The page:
Rest of evening can be well spent in Tshoka by visiting the tea houses and cafes a bit uphill to your campsite. There is a monastery just outside Tshoka. You can go to the monastery by crossing the bridge over a small pond. Try the local snacks and local malt beer Tumba and a chance to meet few Tibetan families. A small climb uphill will grant you amazing views of immense eastern flank of Mt Kanchenjunga and Mt.Padim.

  4. Day 4 Tshoka (9,701FT) - Dzongri (13,024FT) via Phedang (12,083FT) (About 5-6 hours trek; A difficult gradient. Varying landscape takes you through the Red Rhododendron trees at their full bloom, steeps hikes on the side of mountains. Dzongri offers you a spectacular view of lush green meadows before). Overnight in tents.
    Your trails that are crooked, winding, lonesome, dangerous, lead to the most amazing view as your mountains rise into and above the clouds

    Another day starts with a relaxed you expecting a new experience. Start the trek crossing the bridge over the little pond leading to the monastery that you must have visited yesterday. There is a trail leading out of Tshoka, the only village on the trek. The first few minutes will be challenging with some steep climbs but, soon develop into a gradual hike.

    The trail is mostly through the now very familiar rhododendron forest which will be at its full bloom if you happen to visit in May. You will find some Magnolias as well along the way. Walking through such a great wilderness, you will be pleasantly surprised to find the trails, bridges, wooden benches and trekking huts to be well built. A small connect with our world as i see. The sunlight streaming through the trees seem to play hide and see with you.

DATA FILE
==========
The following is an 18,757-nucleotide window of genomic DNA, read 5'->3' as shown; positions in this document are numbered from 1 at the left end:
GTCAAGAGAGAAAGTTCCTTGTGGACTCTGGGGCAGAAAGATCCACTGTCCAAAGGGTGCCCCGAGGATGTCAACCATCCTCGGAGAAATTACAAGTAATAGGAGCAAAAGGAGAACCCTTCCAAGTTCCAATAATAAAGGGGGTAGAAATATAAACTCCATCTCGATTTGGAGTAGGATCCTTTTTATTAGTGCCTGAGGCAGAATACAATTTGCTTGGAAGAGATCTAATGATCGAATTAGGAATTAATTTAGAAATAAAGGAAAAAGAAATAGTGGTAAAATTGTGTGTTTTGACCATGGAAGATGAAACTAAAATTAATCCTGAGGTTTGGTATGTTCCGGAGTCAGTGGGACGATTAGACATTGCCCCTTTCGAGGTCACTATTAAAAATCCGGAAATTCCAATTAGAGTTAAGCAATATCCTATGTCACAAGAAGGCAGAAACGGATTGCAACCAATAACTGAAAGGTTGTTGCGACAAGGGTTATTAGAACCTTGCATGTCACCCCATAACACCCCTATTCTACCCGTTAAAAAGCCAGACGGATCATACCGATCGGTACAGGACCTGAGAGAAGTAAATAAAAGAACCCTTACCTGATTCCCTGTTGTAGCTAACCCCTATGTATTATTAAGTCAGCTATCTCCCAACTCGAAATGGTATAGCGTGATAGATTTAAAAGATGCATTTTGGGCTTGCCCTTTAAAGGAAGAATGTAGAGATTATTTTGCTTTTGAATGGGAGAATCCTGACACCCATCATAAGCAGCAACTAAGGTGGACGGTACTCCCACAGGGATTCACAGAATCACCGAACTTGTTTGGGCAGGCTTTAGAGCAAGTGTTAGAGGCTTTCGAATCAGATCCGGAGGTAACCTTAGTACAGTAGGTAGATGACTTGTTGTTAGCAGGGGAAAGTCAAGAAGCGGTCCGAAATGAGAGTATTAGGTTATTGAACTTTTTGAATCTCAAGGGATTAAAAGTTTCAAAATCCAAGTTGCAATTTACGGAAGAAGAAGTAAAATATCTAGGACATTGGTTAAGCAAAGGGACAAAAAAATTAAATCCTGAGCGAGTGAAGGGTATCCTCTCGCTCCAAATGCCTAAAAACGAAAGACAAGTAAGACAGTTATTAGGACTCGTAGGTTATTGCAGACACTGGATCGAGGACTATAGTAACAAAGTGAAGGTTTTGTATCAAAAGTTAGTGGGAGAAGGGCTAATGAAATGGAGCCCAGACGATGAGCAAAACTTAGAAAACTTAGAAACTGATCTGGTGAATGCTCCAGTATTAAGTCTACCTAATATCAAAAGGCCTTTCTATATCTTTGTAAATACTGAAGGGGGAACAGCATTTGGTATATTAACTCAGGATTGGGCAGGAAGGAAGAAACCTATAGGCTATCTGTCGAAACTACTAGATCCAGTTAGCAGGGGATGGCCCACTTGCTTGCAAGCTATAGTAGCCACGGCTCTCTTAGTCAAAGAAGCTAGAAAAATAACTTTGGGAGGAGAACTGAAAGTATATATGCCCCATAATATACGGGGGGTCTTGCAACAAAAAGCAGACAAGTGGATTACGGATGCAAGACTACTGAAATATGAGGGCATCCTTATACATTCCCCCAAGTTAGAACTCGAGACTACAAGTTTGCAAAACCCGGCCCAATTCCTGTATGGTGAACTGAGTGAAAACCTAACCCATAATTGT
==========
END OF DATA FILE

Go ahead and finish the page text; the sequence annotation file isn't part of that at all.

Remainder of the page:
You reach Phedang for the lunch. A log shack and few benches are inviting as you catch your breath and wonder what the cook is making for you.

    At your feet lie the valleys of Sikkim and as you raise your eyes, you see the beyond several ridges, a series of sharp pyramids, ice-clad and glistening red/orange at a stupendous height. No doubt, this experience has to be captured in a voice recording.

    After lunch, off on your way to Dzongri, you hike to the highest altitude of all your trek at 13,080ft. The altitude change does affect you, be prepared for it. The trail winds around the ridges, favoring you with alternating views of Pandim and Kabru ranges as make your way up. The more zigzag the way, the deeper the scenery. The winding path unravels awesome views all the way. The tall Rhododendron trees that graced your path all morning, suddenly turn dwarf; as if nature wants to present uninterrupted view in all its glory! Enjoy!

    Soon, you reach a little shrine and buddhist flags making the whole landscape more colorful. A small medicative silence and rest will get you energised for the last haul into Dzongri. A short walk to soon after will lead into Dzongri, a pleasant place with plenty of camp site and a large trekkers hut to camp in. Set up a camp to call it a day and relax and share the experience of the day with your buddies on the trek. The sound of the gentle stream running along the campsite is nature’s lullaby.

  5. Day 5 Dzongri (13,024FT) - Dzongri Top (13,778FT) Rest day at Dzongri (About 45 minutes climb to Dzongri Top; Rise early to be on the moutain top at 5am to view the famed sunrise on Mount Kanchenjunga). Overnight stay at camp/tent.
    I haven't got any special religion this morning. My God is the God of Walkers

    Today is a treat to your eyes. Rise early to be on the mountain top at 5am to view the famed sunrise on Mount Kanchenjunga and Singalila ranges. Dzongri top at 13778ft is where you get the best views. A 45 minute hike will get you there.